Tuesday, 4 December 2012

Two sweet things; or, a horse story and a dog story

Warning for length, horsiness, and dogginess.


The snow came again quite seriously, falling with intent all morning. I defy weather, and I had work to do, so out into the white I went, with my faithful fellow by my side.

The work was not with the mare, who has reached such a pitch of perfection that all I have to do is ten minutes of easy drill to keep her on an even keel. I had some thoughts of riding her over the winter, but the weather is too much; either thick snow like now, or hard frost, or bottomless mud. I love the groundwork so much that I don’t mind. I’m going to let her down, and get all the polo out of her system, and encourage all those hard muscles to relax, and then bring her back in the spring.

She thinks this is a tremendous plan, and is as happy and calm as I have ever seen her.

No, the work was not with my highly-bred duchess, but with the little Welsh mountain person. Myfanwy had apparently developed a princess complex whilst I was away, and was refusing to be caught. The Barefoot Trimmer came and could not even do her hooves, because she was romping round the field with her head in the air and that was that.

One of the things I am very firm on with my horses is manners, and biddability. I am gentle with them, but there are lines they may not cross. This makes them feel safe and secure, since, just like small children, they know where the boundaries lie; it also means they are a pleasure to work with. When the hoof goes over those lines, back to basics we go.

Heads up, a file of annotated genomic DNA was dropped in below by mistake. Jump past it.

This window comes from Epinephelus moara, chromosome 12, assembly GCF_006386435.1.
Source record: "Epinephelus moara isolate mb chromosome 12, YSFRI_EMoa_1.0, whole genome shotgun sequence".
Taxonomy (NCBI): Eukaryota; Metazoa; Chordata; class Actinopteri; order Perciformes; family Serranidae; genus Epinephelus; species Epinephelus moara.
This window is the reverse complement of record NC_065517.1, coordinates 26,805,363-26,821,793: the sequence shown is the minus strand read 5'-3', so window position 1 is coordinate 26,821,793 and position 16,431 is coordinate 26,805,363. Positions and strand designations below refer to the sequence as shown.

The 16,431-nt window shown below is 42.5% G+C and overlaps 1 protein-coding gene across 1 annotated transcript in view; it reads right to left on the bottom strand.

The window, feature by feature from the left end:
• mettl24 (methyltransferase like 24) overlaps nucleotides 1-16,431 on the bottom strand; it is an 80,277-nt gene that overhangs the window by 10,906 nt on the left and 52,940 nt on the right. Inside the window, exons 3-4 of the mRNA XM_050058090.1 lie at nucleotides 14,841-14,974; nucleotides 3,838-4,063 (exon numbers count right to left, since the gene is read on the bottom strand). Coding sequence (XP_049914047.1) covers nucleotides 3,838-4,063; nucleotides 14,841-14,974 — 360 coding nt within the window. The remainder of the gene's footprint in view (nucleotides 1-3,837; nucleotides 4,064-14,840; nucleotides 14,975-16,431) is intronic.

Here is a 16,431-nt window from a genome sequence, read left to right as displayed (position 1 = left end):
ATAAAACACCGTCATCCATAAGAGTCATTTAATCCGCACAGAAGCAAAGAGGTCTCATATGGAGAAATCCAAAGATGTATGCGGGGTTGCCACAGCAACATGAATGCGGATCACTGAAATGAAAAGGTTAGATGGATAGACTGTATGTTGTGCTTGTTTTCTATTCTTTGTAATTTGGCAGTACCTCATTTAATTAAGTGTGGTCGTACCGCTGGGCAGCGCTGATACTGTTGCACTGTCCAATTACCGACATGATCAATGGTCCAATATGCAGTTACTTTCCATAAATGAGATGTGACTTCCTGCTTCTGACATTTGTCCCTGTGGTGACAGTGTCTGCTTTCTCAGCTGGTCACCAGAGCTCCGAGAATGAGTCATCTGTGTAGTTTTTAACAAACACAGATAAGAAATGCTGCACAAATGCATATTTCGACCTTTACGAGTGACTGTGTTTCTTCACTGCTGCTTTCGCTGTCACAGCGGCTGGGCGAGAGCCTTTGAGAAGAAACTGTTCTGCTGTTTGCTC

So, this morning, I decided to take the pony back to join-up. It’s quite hard doing this in a big field; generally it’s done in a small, round pen. When I first did it with the mare it took almost an hour, and I blessed every cussed bone in my body, the ones that do not allow me to give up. The little pony had got quite fat over the summer, and we had to put her on a regime, which is just now bearing fruit. Still, she is not exactly a greyhound. But as I sent her away, she raced over the snowy ground like a racehorse, belly to the ground, her little legs going like the clappers, her jaw set in a determined line.

This is really not going to work, said the defeatist voice in my head. Keep buggering on, said the stubborn voice, which will not be denied.

Off she went, off I stomped, keeping her moving, as if this was all my idea. After about twenty minutes, she was still full of running, and my dander was starting to droop. But then she did the thing of flicking her ear towards me, and she slowed down, and started looking at me, and I went very calm and still until she came to my side. And suddenly, there we were, together, and she was walking at my shoulder, turning in figures of eight, stopping when I stopped, connected, miraculously, by that invisible thread of communion. I had got her back.